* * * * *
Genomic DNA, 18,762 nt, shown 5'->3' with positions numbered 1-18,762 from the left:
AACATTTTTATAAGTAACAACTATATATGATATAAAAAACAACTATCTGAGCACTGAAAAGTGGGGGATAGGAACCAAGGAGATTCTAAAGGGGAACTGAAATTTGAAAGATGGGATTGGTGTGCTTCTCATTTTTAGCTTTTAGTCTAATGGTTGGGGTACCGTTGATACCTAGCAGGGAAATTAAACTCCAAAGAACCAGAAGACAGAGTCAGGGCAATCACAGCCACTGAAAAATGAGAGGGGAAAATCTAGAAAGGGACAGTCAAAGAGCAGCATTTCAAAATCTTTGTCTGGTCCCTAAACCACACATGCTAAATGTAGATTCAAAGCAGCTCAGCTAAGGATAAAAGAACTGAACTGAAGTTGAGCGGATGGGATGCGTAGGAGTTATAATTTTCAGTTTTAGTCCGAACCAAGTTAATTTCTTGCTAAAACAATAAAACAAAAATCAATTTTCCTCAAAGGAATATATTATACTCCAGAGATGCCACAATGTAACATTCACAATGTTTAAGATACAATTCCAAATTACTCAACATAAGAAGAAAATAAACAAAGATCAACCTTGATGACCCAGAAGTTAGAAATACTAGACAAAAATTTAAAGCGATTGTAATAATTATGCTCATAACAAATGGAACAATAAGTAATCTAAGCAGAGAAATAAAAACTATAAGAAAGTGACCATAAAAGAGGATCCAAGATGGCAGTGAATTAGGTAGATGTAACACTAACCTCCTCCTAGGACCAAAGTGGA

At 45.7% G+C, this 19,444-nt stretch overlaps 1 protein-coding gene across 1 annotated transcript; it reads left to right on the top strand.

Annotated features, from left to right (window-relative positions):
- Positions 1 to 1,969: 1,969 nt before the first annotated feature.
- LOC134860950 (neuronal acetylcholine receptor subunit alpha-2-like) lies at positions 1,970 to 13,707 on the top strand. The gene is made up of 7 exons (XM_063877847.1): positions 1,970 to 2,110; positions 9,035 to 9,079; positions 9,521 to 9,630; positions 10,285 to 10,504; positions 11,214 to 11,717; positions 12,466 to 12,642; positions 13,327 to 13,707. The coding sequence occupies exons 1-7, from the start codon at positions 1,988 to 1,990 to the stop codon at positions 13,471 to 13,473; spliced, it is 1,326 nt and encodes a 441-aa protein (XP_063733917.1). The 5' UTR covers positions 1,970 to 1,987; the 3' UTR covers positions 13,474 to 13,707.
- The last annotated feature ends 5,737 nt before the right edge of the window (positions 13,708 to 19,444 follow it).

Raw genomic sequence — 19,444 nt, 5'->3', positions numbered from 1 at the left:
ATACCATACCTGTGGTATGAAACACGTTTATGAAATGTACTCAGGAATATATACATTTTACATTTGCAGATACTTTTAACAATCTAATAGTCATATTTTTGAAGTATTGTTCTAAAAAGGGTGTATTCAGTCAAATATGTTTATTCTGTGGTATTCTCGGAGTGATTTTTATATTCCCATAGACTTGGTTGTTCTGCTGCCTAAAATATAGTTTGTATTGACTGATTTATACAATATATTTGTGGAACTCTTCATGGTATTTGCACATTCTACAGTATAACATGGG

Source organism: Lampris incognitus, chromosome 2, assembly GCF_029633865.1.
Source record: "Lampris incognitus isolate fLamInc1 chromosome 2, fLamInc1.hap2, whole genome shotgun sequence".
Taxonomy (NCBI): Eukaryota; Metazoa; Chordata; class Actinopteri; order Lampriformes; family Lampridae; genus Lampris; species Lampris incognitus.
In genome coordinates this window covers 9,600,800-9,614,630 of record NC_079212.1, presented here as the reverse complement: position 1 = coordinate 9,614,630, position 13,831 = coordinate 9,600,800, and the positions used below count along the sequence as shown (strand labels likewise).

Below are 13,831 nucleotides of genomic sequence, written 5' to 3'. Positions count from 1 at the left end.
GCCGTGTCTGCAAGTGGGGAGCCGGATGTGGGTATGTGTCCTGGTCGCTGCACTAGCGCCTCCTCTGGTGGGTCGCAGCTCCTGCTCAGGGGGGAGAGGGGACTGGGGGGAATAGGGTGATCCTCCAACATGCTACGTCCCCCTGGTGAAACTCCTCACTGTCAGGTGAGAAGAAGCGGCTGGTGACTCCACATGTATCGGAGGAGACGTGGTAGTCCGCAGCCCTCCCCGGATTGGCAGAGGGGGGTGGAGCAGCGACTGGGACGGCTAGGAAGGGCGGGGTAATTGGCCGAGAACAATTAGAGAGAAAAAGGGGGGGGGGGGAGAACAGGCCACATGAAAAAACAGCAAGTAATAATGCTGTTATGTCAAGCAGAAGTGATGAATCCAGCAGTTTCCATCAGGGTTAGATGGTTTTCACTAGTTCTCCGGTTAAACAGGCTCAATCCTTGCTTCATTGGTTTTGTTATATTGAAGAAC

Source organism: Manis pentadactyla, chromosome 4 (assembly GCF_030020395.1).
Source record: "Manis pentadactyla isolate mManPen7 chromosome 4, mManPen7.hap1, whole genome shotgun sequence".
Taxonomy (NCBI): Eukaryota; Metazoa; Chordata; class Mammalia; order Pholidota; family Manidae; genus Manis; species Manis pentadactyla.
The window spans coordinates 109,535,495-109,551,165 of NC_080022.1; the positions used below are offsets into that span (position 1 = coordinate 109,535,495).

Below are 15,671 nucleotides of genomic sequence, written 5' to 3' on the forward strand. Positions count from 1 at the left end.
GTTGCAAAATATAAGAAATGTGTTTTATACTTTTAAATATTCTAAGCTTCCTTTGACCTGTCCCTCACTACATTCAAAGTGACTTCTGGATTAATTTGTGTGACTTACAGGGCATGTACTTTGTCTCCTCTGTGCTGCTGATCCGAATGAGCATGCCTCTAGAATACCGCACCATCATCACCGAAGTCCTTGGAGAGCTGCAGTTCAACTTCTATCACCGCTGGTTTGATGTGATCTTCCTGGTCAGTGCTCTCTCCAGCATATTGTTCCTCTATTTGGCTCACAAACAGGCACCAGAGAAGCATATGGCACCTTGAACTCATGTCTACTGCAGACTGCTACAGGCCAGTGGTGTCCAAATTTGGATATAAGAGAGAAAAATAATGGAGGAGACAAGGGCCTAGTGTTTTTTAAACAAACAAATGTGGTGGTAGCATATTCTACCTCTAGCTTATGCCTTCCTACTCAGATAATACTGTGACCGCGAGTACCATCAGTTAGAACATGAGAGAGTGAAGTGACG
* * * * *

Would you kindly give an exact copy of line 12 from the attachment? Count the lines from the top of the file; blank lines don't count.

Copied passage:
Taxonomy (NCBI): Eukaryota; Metazoa; Chordata; class Actinopteri; order Lampriformes; family Lampridae; genus Lampris; species Lampris incognitus.